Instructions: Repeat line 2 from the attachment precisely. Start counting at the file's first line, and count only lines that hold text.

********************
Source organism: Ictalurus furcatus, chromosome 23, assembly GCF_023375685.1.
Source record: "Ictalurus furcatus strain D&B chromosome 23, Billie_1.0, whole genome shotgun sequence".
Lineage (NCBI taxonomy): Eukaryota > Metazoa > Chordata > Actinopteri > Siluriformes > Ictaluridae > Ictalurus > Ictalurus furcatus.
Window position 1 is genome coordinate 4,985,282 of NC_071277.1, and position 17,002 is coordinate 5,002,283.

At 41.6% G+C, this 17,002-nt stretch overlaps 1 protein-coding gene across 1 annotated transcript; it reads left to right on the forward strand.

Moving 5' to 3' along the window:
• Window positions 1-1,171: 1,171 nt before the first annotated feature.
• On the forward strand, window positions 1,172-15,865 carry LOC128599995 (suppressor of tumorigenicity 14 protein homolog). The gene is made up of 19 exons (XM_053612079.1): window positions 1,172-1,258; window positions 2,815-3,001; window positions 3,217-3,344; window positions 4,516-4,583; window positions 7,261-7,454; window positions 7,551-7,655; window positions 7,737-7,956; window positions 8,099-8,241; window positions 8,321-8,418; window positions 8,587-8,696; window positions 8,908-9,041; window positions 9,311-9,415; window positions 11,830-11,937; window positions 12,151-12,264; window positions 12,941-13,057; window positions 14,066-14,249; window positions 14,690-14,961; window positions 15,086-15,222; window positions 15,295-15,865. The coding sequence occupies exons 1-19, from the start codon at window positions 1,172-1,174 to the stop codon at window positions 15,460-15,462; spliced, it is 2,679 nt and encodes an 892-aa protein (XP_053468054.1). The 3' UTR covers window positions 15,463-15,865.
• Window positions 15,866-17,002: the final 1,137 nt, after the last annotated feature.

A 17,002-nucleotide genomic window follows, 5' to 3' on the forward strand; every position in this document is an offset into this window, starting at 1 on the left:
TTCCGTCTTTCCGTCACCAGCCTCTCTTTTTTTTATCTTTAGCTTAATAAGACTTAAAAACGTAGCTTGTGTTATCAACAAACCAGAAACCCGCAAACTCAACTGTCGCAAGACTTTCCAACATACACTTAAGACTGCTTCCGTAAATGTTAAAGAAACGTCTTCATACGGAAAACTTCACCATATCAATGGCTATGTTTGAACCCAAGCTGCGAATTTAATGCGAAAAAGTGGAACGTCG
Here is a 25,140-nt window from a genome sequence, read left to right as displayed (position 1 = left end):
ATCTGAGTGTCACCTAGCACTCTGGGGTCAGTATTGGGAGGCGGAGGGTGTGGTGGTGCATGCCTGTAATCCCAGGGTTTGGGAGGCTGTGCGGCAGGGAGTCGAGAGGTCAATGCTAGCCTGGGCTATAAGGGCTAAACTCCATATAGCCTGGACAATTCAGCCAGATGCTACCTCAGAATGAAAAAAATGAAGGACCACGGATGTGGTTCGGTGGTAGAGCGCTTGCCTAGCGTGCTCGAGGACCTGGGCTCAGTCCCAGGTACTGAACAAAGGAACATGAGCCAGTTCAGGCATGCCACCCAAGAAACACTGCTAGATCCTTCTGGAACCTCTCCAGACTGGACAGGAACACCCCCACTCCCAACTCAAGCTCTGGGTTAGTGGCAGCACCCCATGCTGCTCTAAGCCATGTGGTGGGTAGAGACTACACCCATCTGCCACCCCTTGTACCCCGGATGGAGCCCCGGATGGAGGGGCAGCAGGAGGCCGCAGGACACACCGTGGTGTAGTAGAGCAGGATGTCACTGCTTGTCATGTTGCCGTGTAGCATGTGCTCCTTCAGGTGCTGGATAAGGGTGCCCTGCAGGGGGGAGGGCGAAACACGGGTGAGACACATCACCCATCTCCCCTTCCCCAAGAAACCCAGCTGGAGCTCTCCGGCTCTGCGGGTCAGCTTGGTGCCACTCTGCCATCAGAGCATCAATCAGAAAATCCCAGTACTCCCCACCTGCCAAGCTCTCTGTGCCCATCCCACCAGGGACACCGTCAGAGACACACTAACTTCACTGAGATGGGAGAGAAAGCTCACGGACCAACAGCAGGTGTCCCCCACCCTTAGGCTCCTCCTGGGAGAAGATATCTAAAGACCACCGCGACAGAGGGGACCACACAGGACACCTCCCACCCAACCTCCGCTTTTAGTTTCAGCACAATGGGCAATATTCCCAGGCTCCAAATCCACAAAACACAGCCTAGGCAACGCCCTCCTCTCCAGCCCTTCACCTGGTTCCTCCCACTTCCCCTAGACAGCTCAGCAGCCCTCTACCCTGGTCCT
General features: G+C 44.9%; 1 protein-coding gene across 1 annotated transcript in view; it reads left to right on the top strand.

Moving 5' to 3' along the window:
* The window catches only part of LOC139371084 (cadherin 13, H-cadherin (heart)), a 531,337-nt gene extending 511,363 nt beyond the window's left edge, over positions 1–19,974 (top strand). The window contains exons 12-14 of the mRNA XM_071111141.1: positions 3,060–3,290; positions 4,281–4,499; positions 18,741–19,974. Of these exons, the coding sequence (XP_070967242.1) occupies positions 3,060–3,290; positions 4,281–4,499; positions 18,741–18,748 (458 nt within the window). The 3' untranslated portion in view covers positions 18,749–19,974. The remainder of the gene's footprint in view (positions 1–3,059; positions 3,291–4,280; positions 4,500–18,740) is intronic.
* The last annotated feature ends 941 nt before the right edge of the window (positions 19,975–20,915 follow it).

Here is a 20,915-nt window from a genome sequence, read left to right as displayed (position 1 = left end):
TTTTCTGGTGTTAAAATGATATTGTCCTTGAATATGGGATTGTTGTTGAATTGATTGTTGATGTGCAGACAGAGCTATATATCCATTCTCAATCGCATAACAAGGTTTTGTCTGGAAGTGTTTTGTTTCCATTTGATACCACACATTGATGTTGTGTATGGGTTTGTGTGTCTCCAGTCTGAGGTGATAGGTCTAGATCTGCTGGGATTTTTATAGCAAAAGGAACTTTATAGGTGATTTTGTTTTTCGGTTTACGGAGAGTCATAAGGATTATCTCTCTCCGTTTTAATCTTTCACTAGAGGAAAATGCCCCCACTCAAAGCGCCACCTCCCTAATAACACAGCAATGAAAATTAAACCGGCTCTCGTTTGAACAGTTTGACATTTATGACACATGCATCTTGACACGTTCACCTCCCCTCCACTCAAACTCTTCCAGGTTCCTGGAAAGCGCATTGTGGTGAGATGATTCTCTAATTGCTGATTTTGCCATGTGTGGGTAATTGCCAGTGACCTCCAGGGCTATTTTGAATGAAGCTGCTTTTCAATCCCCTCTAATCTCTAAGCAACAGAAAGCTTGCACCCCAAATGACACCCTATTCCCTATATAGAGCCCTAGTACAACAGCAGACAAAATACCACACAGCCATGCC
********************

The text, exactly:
Source record: "Ictalurus furcatus strain D&B chromosome 23, Billie_1.0, whole genome shotgun sequence".